Review: One Wild Life: Body

owlbody_coverArtist: Gungor
Label: Independent
Genre: Experimental Worship
Gungor is quite controversial in the Christian music world (as is any artist, daring anything beyond the same Psalms over a generic four-chord progression). Comprised of husband and wife duo Michael and Lisa Gungor, the band has accomplished an incredible amount including Grammy nominations and world tours, yet somehow slipped under the radar of most music fans. Which is truly a travesty.
Gungor is possibly one of the most creative, original, and powerful artists I’ve heard in a long time, counting both Christian and secular music. Their first song I heard was “Us For Them,” which is about how focusing on our divisions can keep us from loving others the way God intended.
(For the record, that’s not to say we shouldn’t stand for something, but we shouldn’t let our ideals and beliefs keep us from showing God’s love even to our enemies.)

Content Guide

Straight from their website, Gungor describes the “One Wild Life” trilogy as follows: “One Wild Life is a trilogy of three albums–Soul, Spirit, and Body. Many people use language like this as though to divide reality into different parts or even different realities entirely. This project is an exploration of the idea that language like “soul, spirit and body” are simply different ways of seeing the same single reality—this one wild life. One Wild Life is a remembrance of how holy and sacred this life we’ve been given is. It’s the effort to open the human heart wider.”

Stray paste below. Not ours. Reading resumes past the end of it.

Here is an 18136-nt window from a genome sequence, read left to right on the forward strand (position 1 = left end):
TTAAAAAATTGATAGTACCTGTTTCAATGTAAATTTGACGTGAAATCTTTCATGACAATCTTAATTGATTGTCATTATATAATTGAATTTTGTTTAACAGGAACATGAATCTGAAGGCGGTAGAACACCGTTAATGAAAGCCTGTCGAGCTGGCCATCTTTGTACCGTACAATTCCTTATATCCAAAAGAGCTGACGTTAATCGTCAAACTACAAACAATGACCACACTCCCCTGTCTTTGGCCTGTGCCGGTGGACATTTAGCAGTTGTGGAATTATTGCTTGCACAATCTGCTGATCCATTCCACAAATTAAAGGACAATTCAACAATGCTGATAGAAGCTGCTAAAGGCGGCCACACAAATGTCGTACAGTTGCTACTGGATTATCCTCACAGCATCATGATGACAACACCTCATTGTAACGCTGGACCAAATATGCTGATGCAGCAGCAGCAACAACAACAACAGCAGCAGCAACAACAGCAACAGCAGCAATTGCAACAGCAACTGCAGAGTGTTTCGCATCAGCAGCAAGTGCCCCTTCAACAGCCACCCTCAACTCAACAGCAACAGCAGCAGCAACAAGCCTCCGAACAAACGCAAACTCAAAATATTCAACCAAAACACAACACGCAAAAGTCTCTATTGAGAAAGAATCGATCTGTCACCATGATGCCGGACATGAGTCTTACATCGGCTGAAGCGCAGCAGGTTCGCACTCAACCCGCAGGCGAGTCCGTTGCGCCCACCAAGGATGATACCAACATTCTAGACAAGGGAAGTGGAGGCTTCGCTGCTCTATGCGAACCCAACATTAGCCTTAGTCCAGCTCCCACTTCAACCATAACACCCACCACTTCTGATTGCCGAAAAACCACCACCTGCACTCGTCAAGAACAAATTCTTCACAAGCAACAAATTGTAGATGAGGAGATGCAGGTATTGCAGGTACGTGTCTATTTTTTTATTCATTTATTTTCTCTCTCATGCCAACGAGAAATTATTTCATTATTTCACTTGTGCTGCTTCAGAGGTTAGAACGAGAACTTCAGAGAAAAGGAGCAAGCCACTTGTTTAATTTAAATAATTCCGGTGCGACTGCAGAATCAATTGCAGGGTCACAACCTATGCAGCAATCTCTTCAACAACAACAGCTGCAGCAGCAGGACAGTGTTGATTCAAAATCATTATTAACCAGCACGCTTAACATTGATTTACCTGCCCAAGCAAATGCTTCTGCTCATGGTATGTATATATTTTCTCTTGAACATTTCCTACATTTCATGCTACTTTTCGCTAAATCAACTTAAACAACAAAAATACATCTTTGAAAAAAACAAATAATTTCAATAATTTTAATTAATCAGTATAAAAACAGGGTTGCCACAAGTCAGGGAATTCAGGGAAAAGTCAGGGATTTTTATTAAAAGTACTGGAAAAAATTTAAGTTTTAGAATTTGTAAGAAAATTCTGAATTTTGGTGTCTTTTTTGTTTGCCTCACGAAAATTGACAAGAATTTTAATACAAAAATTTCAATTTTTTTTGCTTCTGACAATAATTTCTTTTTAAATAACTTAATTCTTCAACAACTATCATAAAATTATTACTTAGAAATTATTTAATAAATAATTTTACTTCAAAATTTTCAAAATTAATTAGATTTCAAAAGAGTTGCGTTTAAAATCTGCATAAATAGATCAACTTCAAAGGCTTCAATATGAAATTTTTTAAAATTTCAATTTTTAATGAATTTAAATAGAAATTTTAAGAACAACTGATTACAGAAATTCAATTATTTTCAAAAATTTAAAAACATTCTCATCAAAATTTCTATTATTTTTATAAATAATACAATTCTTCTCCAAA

Musically speaking, Gungor definitely leans toward the more ambient, experimental side of things. But as songs like “Walking With Our Eyes Closed” and “Free” show, the band is far from a one-trick pony and has much to offer for fans of almost any genre.


.01 Birth: “Birth” slowly brings us into the album in a signature Gungor style – raw, lyrically honest, and melodically beautiful. Most bands tend to draw from a specific school of influence – usually classical or blues, sometimes jazz – and this song has a very clear classical influence on the hauntingly beautiful acoustic guitar.
.02 Step Into The Light: The first thing I noticed about this song was how rough and unpolished it sounded. It’s exactly like a demo somebody recorded in their room, rather than in a professional studio… which, as it turns out, is exactly the case. The duo posted on Facebook that they purposefully recorded “Step Into the Light” in a single take, with one microphone placed in the center of the room to accomplish a raw feel. The song continues with the mellow, dreamy quality.
.03 Ego: Here the duo picks up their style a little bit. “Ego” is very electronic and percussive, not quite energetic enough to fit on mainstream radio but definitely something you’d expect to hear from a modern indie band. Use of strings and dissonant chords help create a tension to reflect the topic of the song (the selfish nature of human ego).gungor_7_20130730_143402
04. Alien Apes: “Alien Apes” is probably not going to be everyone’s song. Musically, it’s a very exciting song: percussive, excellent use of harmonies, a cool sounding distortion. However, there are very clear references to evolution – if only as an artist concept to make a point – that not all Christians will agree with. There’s a good message to be had, if one can allow the band some artist license and move past it, though.
.05 Already Here: Quiet and percussive, yet melodic and energetic, this song is an excellent snapshot of what Gungor brings to the table. Excellent use of post-production effects like synthetic drums, strings, and vocal processing. Truly a fun song to listen to.